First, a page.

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Meth labs busy despite new laws

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Report says still too early to judge pharmacy precursor controls

By The Staff

Methamphetamine production continues in small laboratories in Tennessee and elsewhere around the country in spite of new laws regulating and tracking the sale of pharmacy products used to manufacture the illegal drug.

That is one of the findings of a report released this week by the Comptroller’s Offices of Research and Education Accountability about attempts to control access to legal products sold at pharmacies which are later used to create methamphetamine.

Pseudoephedrine, the most common of the so-called “precursor” products used in manufacturing the drug, is an ingredient in many over-the-counter cold and allergy remedies.

The report cautions that the relatively short history of precursor control policies and the limitations of available crime and drug use data make it difficult to draw conclusions about the effectiveness of particular precursor control laws on the production of methamphetamine in small labs.

In 2011, the Tennessee General Assembly passed legislation to implement a real-time, electronic tracking system — the National Precursor Log Exchange (NPLEx) — to limit the quantities of precursor products that can be purchased by individuals.

After much debate, NPLEx was chosen over a more restrictive requirement that people obtain prescriptions from doctors for the pharmacy precursors.

The 2011 legislation included a directive for the Comptroller’s office to conduct a study and issue a report.

That report, called “Methamphetamine Production in Tennessee,” shows activity in small labs is prevalent in Tennessee and some other southern and mid-western states despite implementation of pharmacy precursor sales limitations and enhanced tracking systems. Law enforcement officials in Tennessee and nationally attribute the increase in methamphetamine lab incidents to the ability of producers to work around precursor control policies.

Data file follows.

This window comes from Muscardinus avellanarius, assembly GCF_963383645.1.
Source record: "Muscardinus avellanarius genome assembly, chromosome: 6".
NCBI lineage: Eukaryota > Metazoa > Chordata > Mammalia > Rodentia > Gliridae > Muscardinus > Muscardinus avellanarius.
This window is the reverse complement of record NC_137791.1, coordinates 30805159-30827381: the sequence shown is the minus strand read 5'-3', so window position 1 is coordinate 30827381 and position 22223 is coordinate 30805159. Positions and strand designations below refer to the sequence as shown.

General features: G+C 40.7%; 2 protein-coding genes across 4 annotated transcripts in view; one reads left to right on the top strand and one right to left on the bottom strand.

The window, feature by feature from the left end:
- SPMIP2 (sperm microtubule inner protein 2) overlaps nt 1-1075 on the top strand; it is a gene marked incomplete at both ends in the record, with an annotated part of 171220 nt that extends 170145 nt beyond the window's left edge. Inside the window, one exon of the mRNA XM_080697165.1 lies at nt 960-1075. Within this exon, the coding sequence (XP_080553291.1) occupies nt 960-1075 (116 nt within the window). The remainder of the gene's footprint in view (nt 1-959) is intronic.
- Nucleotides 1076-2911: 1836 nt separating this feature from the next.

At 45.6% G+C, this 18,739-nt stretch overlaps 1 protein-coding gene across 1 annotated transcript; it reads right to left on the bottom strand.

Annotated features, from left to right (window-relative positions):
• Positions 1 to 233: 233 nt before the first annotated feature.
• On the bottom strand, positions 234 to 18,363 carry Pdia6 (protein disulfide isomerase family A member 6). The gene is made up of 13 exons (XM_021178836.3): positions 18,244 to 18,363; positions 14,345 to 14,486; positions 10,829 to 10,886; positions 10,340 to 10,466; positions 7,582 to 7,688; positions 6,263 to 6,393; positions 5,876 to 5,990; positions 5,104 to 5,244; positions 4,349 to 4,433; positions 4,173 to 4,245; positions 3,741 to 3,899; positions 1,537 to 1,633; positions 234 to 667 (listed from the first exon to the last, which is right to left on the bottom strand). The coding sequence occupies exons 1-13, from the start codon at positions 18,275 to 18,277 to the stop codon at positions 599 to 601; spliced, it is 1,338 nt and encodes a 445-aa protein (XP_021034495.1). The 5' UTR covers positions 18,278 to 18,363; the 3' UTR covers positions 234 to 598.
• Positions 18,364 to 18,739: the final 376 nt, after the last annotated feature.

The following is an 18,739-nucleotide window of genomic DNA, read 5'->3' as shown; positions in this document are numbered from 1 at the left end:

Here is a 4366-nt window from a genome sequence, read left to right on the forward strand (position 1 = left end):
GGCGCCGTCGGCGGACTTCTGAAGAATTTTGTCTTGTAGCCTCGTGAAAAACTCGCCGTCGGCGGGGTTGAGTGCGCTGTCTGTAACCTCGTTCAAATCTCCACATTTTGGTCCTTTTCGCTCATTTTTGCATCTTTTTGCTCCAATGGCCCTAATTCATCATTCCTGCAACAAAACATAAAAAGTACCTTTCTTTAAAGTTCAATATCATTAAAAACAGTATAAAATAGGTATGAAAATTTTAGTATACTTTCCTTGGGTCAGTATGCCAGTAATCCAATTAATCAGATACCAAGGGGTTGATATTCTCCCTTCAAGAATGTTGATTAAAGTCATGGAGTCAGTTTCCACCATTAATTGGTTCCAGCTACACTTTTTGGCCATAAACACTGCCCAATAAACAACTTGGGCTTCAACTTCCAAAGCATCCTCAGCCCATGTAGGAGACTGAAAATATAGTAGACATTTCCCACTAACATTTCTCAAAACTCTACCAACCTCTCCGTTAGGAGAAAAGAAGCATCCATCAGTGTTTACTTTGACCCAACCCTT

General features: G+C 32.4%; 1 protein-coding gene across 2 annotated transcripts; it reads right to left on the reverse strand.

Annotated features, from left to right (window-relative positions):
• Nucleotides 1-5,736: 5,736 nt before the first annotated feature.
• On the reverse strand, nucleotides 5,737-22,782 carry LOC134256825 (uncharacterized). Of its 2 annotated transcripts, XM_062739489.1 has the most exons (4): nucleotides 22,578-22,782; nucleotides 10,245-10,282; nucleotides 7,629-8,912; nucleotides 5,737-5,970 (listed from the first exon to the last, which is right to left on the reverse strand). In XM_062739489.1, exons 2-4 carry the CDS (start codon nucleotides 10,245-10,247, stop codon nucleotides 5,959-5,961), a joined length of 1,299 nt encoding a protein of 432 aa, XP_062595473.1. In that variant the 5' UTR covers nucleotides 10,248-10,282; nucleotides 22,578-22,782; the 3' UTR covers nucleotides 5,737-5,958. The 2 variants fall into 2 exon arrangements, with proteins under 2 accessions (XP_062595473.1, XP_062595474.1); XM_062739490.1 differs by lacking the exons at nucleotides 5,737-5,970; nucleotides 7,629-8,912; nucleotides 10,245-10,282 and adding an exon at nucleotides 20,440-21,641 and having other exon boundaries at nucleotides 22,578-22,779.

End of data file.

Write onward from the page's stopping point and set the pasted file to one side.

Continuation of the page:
Three areas that have implemented prescription-only policies for methamphetamine precursors — Oregon, Mississippi and some parts of Missouri — have seen decreases in methamphetamine lab incidents.

However, two studies of the 2006 Oregon policy question the extent to which other factors may have contributed to the decline, since other western states also had similar declines.

Mississippi and parts of Missouri, which were both high methamphetamine production areas in 2009 like Tennessee, saw a reduction in methamphetamine lab incidents in 2010.

Law enforcement officials attribute the decline to the change to a prescription-only policy.

Other nearby states without prescription-only policies did not see declines in 2010.

Approximately 10 percent of adult Tennesseans purchased pharmacy precursors to methamphetamine from January through June 2012.

The report emphasizes that precursor control policies focus on preventing or reducing local methamphetamine production, not methamphetamine use.

A decrease in the supply of locally-produced methamphetamine may not necessarily result in a reduction in methamphetamine use.

Most of the methamphetamine available in many parts of the United States is supplied by Mexican criminal organizations and is produced in foreign and domestic super labs.